Cutting Room: Huawei claims need to breed results


Three years ago, Huawei entered the market with high ambitions but as Michael Garwood argues, it’s hard to see what has changed

It has been almost three years to the day since Chinese manufacturer Huawei first entered the UK B2B market.

The firm first introduced itself to a roomful of dealers at a Data Select event and the majority of those there, including myself, were impressed by what they had seen and heard.

Off the record, Huawei’s representatives declared it the “new HTC” – only cheaper – and the handsets it produced more than backed up those claims.

Their quality and build was rarely disputed – if at all – but the issues surrounding the Huawei brand were.

Today, it’s difficult to see what has changed.

The firm continues to release more-than-credible handsets, making efforts to stand out with a portfolio of ‘world firsts’.

This was again the case when it launched its latest high-end device, the Ascend P6, at London’s Roundhouse concert venue this month. It also repeated some very bold claims about the company’s abilities.

The firm’s devices chairman, Richard Yu, told invited journalist Huawei can compete with the very best in the market.

He mentioned Samsung and Apple by name, firms which hold more than 65 per cent of the market in western Europe, according to IDC. Huawei doesn’t make the top five.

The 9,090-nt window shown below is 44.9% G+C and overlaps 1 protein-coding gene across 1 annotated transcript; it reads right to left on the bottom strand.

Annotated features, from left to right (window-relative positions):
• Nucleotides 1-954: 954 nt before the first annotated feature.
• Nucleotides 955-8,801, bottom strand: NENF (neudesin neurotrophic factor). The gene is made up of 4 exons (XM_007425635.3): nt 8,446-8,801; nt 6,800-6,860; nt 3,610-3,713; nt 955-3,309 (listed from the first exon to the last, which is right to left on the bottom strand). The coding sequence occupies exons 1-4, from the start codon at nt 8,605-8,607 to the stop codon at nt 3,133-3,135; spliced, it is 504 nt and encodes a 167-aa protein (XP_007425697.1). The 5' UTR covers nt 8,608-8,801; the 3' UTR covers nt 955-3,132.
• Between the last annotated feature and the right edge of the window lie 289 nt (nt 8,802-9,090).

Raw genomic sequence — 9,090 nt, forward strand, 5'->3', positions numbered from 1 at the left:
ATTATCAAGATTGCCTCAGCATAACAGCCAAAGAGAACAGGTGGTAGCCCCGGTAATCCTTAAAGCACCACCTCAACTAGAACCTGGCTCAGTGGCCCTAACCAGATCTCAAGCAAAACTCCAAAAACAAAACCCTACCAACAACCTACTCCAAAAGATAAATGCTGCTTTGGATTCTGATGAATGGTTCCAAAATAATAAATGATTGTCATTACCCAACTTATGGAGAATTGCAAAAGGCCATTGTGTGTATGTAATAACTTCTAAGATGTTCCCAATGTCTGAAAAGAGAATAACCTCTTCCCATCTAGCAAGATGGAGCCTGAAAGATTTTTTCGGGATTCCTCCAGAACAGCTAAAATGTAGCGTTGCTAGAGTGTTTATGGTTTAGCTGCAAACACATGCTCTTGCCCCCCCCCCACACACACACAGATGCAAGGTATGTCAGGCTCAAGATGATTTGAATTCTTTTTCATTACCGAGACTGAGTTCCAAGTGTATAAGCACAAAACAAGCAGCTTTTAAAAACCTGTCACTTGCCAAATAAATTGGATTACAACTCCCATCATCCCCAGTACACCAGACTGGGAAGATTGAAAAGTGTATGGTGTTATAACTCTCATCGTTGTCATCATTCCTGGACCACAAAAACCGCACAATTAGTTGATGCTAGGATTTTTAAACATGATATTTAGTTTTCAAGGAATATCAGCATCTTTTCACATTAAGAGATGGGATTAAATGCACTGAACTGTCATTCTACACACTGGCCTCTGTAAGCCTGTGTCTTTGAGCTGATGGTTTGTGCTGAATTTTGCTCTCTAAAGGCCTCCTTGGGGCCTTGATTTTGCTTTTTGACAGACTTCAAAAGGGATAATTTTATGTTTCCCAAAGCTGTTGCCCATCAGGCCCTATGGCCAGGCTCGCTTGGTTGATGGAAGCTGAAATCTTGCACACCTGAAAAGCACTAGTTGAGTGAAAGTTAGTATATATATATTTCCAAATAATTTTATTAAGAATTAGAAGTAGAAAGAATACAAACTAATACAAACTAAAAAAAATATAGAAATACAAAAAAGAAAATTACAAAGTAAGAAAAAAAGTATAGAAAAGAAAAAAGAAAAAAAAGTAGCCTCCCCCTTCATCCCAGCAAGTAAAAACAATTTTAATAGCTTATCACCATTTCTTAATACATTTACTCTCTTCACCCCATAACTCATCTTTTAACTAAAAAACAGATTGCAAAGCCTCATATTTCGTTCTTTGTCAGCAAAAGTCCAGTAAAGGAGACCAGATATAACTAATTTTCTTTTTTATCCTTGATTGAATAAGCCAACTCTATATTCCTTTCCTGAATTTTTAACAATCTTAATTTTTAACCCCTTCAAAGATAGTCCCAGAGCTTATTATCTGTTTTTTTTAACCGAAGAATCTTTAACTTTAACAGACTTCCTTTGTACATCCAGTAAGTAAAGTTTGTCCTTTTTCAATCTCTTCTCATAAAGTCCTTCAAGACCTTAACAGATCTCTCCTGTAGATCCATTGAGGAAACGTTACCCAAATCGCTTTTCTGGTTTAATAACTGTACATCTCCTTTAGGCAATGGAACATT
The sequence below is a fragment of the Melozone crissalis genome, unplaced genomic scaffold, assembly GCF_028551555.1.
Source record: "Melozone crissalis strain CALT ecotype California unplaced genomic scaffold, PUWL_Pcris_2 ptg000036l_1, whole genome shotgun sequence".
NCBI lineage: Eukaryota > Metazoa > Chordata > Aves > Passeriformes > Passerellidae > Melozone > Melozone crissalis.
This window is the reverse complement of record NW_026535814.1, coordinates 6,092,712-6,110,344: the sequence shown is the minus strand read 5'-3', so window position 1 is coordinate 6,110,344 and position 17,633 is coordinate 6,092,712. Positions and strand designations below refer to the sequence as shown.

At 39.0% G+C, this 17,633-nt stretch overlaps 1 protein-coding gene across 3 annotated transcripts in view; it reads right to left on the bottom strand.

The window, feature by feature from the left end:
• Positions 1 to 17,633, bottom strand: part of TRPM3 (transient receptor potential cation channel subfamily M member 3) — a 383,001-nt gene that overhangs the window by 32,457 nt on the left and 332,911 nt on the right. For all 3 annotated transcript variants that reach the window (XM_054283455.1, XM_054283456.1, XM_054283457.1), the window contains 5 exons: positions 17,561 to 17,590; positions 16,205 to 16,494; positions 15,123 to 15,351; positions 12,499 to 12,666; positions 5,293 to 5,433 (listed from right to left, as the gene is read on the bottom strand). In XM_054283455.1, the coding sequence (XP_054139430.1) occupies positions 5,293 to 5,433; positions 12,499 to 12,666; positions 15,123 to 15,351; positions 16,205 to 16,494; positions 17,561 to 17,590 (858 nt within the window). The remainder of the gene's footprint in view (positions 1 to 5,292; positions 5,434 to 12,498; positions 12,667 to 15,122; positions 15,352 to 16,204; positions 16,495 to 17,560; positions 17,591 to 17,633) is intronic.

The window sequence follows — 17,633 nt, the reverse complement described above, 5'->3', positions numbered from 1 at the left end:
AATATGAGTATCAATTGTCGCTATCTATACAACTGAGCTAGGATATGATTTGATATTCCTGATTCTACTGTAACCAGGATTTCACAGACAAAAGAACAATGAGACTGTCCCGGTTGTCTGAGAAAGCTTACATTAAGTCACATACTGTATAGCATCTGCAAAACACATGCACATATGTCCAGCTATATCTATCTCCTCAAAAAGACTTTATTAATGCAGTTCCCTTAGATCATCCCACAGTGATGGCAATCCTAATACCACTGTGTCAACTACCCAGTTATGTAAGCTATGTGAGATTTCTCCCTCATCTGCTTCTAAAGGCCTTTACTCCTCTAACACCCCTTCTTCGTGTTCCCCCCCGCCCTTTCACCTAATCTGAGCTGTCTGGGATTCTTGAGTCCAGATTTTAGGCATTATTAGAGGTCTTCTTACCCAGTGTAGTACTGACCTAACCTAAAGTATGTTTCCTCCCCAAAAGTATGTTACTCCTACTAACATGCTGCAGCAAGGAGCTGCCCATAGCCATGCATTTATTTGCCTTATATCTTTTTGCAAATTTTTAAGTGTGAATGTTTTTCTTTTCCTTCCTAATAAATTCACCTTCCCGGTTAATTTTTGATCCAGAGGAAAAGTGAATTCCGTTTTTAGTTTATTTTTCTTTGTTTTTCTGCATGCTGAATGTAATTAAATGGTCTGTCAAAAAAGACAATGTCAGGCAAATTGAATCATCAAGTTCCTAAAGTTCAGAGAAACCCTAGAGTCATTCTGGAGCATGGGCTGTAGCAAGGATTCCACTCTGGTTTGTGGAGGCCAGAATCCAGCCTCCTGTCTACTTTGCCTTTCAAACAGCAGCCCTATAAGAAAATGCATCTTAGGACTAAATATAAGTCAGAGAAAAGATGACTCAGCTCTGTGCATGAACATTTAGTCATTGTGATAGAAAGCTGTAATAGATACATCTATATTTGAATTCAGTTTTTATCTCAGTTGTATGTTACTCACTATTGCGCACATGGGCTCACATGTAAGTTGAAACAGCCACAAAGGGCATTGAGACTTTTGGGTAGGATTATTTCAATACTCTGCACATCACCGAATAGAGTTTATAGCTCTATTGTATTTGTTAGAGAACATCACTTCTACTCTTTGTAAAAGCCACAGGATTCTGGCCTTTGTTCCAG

In July 2011, Huawei claimed it would be the UK’s third biggest manufacturer by 2017.

This seemed like an unrealistic goal at the time – and  it is hard to see it getting there based on what we’ve seen so far.

And that is Huawei’s biggest problem – its presence remains minimal, almost non-existent.

The launch of ‘world firsts’ such as the Ascend P2 in February, provides it with impressive headlines.

But since then, very little has been said about the handset. There has been little, if any, marketing behind it, leaving customers to find it themselves rather than being drawn by hype – a tactic that works for Samsung and Apple.

Huawei has the financial clout to make an aggressive move, yet it seems content to sit back.

Anyone who has visited the firm’s impressive and vast headquarters in Shenzhen will appreciate just how big an organisation it is.

Its R&D department is reputed to be one of the world’s biggest.

Financially, the firm is secure. Its last full-year financial profits topped £1.62 billion, up 32 per cent year on year – results many more established manufacturers would kill for. Nokia, for example, made a loss of more than £1.95 billion in 2012.

Three years ago, the average Joe on the street didn’t know what Huawei was  – and I suspect little has changed today.

Rivals such as Samsung, Apple, Nokia, Sony Mobile and HTC spend million of pounds on advertising and building their brand every year.

Huawei, as Yu said, is capable of competing with the likes of Apple and Samsung in the quality, high-specced and innovative handset category. But until its attitude towards marketing changes, in the eyes of the customer, and particularly in B2B, it will struggle to be taken seriously.